April showers bring May flowers. But, more often than not those showers, combined with snowmelt from warming temperatures, can increase risks for flooding.
Floods are the most common natural disaster worldwide. They can occur from excessive rain or snowmelt, tropical storms, blocked waterways or even breakage of levees, dams or sewer systems. Just a few inches of water can cause tens of thousands of dollars’ worth of damage to your public entity.
Be Aware: Know your flood risk; is your community prone to flooding? Check out the Federal Emergency Management Agency’s (FEMA) flood maps to find out.
When floods occur, they not only impact the infrastructure of the area such as buildings, power, transportation and more but they also create a severe risk for those in the vicinity. In 2015, floods claimed the lives of almost 200 people in the United States. Whether or not your public entity is in a high risk area, it is important to be prepared in the event a flood does occur.
Develop a Plan:
- Weather Conditions: Set up notifications to receive timely information about weather conditions. Consider text or email alerts.
- You can sign up here for alerts when a stream is rising to flood level. Consider having an office administrator sign up for these notifications so they can inform staff if evacuating the building and area is necessary.
- Think about how you and your staff will stay informed in case of a power outage.
- Extra batteries for a radio are a great idea.
- Protect your Property & Manage your Risk:
- Purchase flood insurance for all properties, even if they are not located in high risk flood locations.
- If your property is prone to flooding, ensure the heating system, water heater and electrical panel are elevated out of harm’s way.
- Work with your maintenance staff to have check valves installed.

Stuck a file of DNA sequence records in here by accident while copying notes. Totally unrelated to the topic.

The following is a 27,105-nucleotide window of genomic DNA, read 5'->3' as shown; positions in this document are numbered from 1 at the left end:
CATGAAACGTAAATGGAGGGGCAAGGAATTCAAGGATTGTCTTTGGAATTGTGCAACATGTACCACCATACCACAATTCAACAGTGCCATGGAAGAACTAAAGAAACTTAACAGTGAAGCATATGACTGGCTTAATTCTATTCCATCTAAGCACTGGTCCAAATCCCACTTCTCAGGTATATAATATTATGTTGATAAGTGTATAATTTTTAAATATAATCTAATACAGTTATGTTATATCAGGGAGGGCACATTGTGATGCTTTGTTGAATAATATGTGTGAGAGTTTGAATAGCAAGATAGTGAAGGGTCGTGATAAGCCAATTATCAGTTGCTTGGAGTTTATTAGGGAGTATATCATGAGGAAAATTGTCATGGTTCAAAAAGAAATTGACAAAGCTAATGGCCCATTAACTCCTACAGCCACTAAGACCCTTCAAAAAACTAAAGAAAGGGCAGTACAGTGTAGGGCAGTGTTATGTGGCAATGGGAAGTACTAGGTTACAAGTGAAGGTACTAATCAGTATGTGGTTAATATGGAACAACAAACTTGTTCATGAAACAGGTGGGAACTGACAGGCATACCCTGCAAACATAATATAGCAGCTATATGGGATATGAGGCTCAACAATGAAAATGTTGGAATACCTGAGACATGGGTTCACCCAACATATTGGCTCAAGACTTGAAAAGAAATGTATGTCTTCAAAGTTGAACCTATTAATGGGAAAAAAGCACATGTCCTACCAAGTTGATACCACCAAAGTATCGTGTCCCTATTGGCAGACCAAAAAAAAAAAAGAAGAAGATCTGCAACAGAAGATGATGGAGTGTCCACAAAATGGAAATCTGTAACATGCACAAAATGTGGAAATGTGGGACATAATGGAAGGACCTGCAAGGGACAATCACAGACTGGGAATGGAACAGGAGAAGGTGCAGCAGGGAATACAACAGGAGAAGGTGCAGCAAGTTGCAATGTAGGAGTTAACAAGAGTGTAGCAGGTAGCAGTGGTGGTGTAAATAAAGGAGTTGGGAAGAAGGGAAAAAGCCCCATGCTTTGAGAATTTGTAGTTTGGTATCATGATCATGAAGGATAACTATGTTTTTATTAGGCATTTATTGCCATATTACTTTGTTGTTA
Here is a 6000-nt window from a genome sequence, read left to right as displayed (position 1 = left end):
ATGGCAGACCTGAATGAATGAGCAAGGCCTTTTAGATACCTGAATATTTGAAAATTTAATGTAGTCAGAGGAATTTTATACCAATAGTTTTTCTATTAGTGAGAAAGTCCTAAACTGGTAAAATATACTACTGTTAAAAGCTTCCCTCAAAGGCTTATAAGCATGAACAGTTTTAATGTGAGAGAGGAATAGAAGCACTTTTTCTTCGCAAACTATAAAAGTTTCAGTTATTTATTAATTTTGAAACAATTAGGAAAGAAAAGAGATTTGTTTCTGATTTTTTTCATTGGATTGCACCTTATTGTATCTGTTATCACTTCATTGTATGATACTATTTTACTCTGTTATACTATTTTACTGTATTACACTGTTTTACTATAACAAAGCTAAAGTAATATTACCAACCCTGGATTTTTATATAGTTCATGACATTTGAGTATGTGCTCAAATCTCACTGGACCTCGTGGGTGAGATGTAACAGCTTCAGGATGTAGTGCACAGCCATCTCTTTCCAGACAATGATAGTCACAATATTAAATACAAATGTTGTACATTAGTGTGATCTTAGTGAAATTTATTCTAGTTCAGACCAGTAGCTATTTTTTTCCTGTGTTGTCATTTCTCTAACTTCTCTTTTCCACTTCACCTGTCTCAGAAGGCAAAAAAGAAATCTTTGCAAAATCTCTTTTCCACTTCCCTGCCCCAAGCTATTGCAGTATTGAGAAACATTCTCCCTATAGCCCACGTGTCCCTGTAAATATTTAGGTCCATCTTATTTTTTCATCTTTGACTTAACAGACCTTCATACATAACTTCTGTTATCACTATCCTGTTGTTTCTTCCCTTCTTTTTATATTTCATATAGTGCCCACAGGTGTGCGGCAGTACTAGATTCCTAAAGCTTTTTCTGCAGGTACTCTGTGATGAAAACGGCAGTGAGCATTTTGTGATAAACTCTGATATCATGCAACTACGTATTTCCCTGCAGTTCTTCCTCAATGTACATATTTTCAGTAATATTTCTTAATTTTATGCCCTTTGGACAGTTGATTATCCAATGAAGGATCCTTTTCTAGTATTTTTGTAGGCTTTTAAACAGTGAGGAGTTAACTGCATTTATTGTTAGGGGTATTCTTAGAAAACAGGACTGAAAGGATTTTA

- Have your maintenance staff ensure all gutters and drains are debris free to prevent water build-up.
- If your buildings are located in an area that floods frequently, consider having emergency materials on hand such as plywood, lumber, nails, hammers, sandbags and more.
Communication: Help ensure your community is prepared too!
- Share the above tips with your community by:
- Publishing a special section in the local newspaper.
- The above tips may help community members protect their houses from severe damage during a flood.
- Inform the community of the local warning systems that are in place. They may choose to sign up for the same notification systems listed above.
- Alert the community when severe weather is on the move by:
- Setting up a local alert system for the community via text, email and local TV and radio stations.
- Publish emergency evacuation routes to ensure everyone can leave the area calmly and safely if necessary.
By following the above tips, you can effectively reduce the risk floods create. By developing notification systems and publishing evacuation routes for not only you and your staff but also the community, chaos will be minimized and we can be prepared for whenever disaster strikes next.
America’s PrepareAthon: As a public entity, it is your responsibility to ensure your community is safe and prepared. America’s PrepareAthon is a nationwide campaign to increase emergency preparedness. The campaign includes guides, communication tools, posters and much more! Consider joining.
FEMA: FEMA is also a great resource. Check out their flood page for resources including their guide on “How to Prepare for a Flood.”